Our lab recently used some nifty sleuthing to discover that soaps used in our newborn nursery were generating false positive THC urine drug screening results. Newborn drug testing has far-reaching impacts not only in healthcare, but also in the legal domain. Prenatal drug exposure is considered child abuse in several states and triggers involvement by child protective services. It is therefore imperative that urine and meconium testing at birth are both reliable and accurate.

A key factor precipitating our study was a revised screening protocol that increased the number of ordered drug screens for tetrahydrocannabinol-delta 9-carboxylic acid (THC) by the nursery. This revised protocol was implemented based on the latest recommendations for newborn drug screening. Over the course of events we learned the importance of monitoring the “total testing process.”

The story unfolded when the Newborn Nursery called the clinical lab with questions about an increase in positive THC screens from their unit. Additionally, they were concerned that in some cases meconium results did not match urine results. Reviewing the ordering history of the unit, we found the total number of tests ordered had tripled and they had seen an appropriate increase in positive tests based on historical data. We did discover however, that none of the positive samples had undergone confirmatory testing from the unit. When several samples were sent for confirmation and came back negative we became concerned and suspicious for an interferrant that was being introduced during collection.

This led to a meeting with the nurses and other key clinical staff to discuss how the samples were collected and what happens between delivery and collection of urine samples. The conversations revealed “considerable variation” between nursing staff in how the newborns were cleansed and how the samples were collected. Some nurses put cotton balls or gauze within the disposable diapers; others used collection devices, while others turned diapers inside-out.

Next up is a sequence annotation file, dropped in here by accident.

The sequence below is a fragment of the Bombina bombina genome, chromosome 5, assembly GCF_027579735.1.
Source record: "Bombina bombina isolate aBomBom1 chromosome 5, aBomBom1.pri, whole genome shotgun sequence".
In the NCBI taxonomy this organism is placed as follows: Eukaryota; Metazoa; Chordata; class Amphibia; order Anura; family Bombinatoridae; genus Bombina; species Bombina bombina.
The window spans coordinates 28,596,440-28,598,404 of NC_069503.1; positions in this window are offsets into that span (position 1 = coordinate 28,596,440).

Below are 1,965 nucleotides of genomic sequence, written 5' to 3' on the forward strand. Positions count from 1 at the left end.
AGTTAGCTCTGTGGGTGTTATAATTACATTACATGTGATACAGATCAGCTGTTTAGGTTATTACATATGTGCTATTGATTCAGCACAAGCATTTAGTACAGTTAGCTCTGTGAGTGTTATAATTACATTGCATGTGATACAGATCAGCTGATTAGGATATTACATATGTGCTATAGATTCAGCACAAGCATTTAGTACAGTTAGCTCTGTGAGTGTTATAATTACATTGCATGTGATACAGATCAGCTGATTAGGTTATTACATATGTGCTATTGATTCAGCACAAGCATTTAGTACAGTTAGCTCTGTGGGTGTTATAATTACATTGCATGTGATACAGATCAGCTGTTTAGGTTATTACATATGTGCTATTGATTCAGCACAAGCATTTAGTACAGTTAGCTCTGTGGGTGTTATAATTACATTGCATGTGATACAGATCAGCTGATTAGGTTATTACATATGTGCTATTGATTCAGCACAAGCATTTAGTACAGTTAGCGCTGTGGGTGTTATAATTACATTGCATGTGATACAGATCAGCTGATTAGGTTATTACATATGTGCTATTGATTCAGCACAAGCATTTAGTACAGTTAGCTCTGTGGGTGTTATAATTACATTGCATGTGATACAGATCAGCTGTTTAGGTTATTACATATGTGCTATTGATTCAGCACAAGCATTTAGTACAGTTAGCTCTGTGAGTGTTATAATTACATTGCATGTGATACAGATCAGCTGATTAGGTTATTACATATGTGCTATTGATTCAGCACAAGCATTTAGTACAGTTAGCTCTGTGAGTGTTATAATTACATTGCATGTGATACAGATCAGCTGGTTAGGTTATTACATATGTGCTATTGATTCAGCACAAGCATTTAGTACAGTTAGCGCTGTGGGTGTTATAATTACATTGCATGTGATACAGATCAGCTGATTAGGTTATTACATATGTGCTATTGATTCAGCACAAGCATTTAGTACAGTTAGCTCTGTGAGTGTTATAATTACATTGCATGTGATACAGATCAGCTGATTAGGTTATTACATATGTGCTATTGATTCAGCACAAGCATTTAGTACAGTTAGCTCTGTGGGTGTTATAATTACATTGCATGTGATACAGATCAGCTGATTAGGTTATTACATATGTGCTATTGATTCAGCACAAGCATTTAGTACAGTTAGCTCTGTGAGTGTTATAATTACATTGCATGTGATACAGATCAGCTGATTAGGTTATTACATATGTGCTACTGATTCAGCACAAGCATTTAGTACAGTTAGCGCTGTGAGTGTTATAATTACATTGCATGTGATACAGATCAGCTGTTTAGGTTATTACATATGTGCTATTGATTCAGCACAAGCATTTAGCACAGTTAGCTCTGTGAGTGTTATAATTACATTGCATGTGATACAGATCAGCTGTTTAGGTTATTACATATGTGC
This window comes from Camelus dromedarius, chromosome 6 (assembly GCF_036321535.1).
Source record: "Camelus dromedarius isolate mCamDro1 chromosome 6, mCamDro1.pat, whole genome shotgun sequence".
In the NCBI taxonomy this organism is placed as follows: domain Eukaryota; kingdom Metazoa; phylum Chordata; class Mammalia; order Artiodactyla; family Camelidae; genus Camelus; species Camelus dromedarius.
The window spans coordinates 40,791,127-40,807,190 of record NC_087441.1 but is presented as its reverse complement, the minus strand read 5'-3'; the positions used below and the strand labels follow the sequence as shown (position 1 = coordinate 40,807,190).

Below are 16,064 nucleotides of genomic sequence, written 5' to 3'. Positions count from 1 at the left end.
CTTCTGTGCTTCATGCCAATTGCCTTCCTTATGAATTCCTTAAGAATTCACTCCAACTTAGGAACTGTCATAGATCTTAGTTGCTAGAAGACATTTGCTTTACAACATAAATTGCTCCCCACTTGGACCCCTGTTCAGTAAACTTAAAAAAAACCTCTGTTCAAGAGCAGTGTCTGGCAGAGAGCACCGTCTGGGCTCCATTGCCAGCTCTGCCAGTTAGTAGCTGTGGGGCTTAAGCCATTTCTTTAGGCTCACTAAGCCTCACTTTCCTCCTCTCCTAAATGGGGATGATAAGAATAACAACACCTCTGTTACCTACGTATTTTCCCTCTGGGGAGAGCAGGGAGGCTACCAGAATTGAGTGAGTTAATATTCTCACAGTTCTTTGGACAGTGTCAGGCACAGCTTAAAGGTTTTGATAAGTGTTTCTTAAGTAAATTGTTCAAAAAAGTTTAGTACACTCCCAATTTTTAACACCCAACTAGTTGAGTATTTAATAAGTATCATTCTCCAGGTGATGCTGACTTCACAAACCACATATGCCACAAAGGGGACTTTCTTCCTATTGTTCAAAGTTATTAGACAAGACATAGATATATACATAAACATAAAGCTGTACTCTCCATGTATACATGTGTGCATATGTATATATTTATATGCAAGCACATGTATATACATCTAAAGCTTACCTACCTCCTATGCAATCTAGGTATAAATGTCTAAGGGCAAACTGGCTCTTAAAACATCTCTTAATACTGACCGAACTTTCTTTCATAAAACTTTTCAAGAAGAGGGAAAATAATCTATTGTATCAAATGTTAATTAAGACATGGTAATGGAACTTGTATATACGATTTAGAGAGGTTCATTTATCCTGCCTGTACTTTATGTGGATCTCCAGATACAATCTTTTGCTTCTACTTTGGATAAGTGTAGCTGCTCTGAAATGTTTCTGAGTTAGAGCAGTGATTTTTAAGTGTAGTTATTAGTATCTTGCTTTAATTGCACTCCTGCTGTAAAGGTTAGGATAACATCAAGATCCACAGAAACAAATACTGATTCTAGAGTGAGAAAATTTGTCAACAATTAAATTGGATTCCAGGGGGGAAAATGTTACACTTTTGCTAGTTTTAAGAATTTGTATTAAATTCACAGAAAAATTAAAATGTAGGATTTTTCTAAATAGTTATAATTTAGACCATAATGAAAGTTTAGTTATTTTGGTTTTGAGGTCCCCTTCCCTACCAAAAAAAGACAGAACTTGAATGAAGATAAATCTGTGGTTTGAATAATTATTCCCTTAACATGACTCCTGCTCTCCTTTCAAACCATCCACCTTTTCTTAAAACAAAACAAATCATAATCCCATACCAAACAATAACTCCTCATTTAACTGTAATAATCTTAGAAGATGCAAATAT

We examined all nursery-specific products that could potentially come in contact with urine samples thus impact testing: cotton balls, collection containers, dyes present in the outer portion of the diapers. After much investigation we finally zeroed in on the baby wash as the culprit.  Addition of these soaps to drug-free urine resulted in a dose dependent response in THC assays from multiple manufacturers. We purchased other soaps at the local pharmacy to find similar results. Further evaluation of individual chemicals in the soaps with the THC immunoassay identified multiple surfactants that triggered a response.

Our findings drive home the point that confirmation by more sophisticated methods such as mass spectrometry should be considered before moving ahead with interventions such as child social services or child abuse allegations, which may be false. This has also highlighted the importance of constant re-evaluation of pre-analytical issues that may be unique to certain populations as well as the need for collaboration between multiple departments to solve problems. Once the results were published it was picked up by both local and national media outlets and it has been interesting to watch the information disseminate across the web.​